Something to watch out: I was running the compression sleeve around my right knee. Earlier during the week my right knee felt great and the short practice runs that I had, I completed them even without wearing the compression sleeve around my right knee. To be on the safe side, I decided that during the race I will still use it. What got me worried a bit was that somewhere between Mile 6 and Mile 7 my right knee started to send some warning signals. Otherwise I felt great. I thought finally I am running at a good speed, I did not feel tired, the crowd was reasonable, the weather was still perfect. Usually I felt the best between Mile 6 and Mile 8 during my long practice runs and this has not been any different during the race either. At least everything went just as practiced before, except the first warning signs from the right knee. Since it did not really hurt, it just started to feel a bit uncomfortable. So I decided to keep pushing on without taking any action. As a result 8:28 later I passed the Mile 7 marker (pace 8:22).
I felt Mile 7 was a bit too strong for me to be able to keep pushing like that until the end of the race, so I cut back a bit to a more relaxed tempo. Everything is relative as comparing it to the leaders in the race my pace was more sleepwalking…
Anyways, I just kept going and watch my right knee if it feels better or worse. But I felt no change, which was a good thing. Nothing would have made me more disappointed than my right knee giving up a few miles before the finish line. I also started to think about when I should start the “last push”, which I usually started during my practice runs somewhere around Mile 11. Here, since I was still feeling strong as well as I had some traffic that “slowed me down” a bit during the first couple of miles, I thought it is a good idea to push a bit stronger from Mile 10 onward. After all that would be just a simple 5k. But I also decided that I will stop by at the next Aid Station to get some Gatorade to avoid getting exhausted due to lack of fuel in my body. I reached the Mile 8 marker in 8:54 (pace 8:32).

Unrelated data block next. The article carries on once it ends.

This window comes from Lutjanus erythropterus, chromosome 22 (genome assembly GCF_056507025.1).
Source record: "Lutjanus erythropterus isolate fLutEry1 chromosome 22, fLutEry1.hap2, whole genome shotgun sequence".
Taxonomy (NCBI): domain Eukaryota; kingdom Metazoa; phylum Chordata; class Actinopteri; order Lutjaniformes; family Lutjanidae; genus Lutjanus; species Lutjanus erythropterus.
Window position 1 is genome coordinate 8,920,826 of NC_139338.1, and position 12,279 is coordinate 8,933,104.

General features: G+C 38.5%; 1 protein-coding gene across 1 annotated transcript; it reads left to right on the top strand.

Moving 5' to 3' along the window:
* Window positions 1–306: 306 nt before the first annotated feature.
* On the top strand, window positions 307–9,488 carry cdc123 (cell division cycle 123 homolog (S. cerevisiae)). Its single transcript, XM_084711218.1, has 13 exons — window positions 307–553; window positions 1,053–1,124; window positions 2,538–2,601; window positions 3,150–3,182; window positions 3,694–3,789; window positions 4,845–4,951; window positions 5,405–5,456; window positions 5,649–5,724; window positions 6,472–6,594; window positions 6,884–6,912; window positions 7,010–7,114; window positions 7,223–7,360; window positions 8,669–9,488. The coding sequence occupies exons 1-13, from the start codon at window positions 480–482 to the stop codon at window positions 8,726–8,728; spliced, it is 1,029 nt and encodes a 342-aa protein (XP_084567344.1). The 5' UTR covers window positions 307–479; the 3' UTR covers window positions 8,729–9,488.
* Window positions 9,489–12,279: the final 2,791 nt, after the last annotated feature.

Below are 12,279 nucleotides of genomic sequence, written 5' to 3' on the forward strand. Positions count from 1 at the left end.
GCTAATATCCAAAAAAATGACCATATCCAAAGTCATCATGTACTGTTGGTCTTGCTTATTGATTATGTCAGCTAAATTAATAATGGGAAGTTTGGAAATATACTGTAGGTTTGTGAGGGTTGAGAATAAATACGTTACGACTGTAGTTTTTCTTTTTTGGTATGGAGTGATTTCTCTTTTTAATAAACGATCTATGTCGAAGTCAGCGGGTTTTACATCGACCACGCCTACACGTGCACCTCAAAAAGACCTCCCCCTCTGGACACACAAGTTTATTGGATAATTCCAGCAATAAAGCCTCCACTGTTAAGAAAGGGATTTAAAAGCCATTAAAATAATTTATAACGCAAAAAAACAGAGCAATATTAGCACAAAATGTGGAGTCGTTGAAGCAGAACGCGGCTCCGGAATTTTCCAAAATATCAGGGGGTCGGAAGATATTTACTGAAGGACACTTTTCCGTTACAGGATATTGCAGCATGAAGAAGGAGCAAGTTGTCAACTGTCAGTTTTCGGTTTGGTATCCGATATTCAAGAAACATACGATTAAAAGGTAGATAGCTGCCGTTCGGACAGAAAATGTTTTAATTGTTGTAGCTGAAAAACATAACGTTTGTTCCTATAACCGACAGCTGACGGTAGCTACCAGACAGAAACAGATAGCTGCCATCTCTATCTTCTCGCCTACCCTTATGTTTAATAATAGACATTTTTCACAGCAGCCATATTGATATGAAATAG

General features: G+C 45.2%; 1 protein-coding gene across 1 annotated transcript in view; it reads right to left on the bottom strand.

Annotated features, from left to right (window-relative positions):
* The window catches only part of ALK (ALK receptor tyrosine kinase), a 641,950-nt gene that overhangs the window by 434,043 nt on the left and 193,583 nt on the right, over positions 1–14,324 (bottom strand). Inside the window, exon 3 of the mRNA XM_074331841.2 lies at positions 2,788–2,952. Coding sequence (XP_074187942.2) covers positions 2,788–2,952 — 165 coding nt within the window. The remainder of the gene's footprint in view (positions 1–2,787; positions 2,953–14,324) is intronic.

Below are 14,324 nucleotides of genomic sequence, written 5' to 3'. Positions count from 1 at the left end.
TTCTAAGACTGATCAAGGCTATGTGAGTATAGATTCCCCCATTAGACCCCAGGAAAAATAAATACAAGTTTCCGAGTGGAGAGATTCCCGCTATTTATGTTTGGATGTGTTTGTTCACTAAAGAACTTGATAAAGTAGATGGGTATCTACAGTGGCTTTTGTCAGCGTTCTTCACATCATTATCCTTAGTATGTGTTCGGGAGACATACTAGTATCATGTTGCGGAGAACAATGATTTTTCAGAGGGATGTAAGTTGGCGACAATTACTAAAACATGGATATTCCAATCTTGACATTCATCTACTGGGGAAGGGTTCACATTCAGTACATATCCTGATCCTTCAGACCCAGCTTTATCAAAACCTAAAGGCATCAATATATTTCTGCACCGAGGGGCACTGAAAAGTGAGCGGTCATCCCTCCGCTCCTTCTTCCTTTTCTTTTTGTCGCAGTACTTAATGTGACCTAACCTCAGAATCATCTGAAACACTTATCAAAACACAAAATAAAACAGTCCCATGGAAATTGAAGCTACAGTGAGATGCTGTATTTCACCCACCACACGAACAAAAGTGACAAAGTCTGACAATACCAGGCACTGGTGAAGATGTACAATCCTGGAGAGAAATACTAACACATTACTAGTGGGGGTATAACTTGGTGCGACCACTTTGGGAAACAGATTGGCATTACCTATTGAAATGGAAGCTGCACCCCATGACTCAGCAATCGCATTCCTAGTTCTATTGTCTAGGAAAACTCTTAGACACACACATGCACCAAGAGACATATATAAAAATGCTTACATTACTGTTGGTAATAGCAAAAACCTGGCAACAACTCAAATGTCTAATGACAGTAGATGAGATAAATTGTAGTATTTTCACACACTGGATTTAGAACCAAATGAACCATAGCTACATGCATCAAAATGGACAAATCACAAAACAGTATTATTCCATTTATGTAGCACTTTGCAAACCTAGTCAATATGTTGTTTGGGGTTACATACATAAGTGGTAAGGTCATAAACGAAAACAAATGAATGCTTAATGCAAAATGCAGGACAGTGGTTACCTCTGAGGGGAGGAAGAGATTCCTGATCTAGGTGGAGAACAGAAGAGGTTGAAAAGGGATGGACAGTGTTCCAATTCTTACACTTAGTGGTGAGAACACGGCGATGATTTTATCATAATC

After I passed the Mile 8 marker, I kept looking for the overpass I knew we will have to climb to get to the southbound side of Lake Shore Dr that will take us back to the Finish line. So that was a good temporary goal: reaching the overpass. Turning back is a great feeling for several reasons. First of all, I knew that 2/3 of the distance is already behind me. Second of all while going down from the overpass back onto Lake Shore Dr it was great to a bit of view of the course. It was great to see the strong, stable flow of people. Everybody was running for something. I wondered how many was in the same situation as me: running their first Half Marathon.
I also saw an Aid Station, so I quickly pulled to the right and stopped to pick up a Gatorade. Based on my not so successful experiment at the beginning of the race I knew that I will have to stop for a few seconds and that is exactly how I did. I picked up the cup, stopped for a few seconds, while drinking then back to running. I was waiting for the big moment when my body will realize the boost from the Gatorade, but I never felt that magical moment. I was waiting for me start running like Superman or just simply increasing my speed up to light speed, but that just never happened. The Mile 9 marker came in 9:01 (pace 8:30)
Despite of my careful planning and thinking, I became a bit impatient with myself. That is not a good thing when trying to finish 13.1 miles of running. Long story short I made (in retrospect) a mistake: I switched to a faster speed a mile too early. Myself I call it “the last push”, which is the last part of the race, when I switch to a bit faster speed that I try to maintain until the Finish line to finish strong and to help squeeze the last drop of energy out of me.
I had that feeling that I started “the last push” a bit too early, but I was also positive that I will be fine. Especially that during my practice runs I always run without taking any drinks and here I already had a Gatorade. So I must be stronger now. What a simple way of thinking! But I think finishing the last few miles is more mental than physical challenge. At least that is how I think about it. I arrived to the Mile 10 marker in 8:02 (pace 8:17).
I knew I started “the last push” earlier than I originally wanted and I knew that I was running stronger compared to my practice runs, so I decided to make another stop at the next upcoming Aid station to pick up more Gatorade. That is exactly what I did. Same sequence: pulling to the right, picking up a Gatorade, stop on the side, finish drinking as soon as possible, back to running then carefully merge to the left side as soon as possible.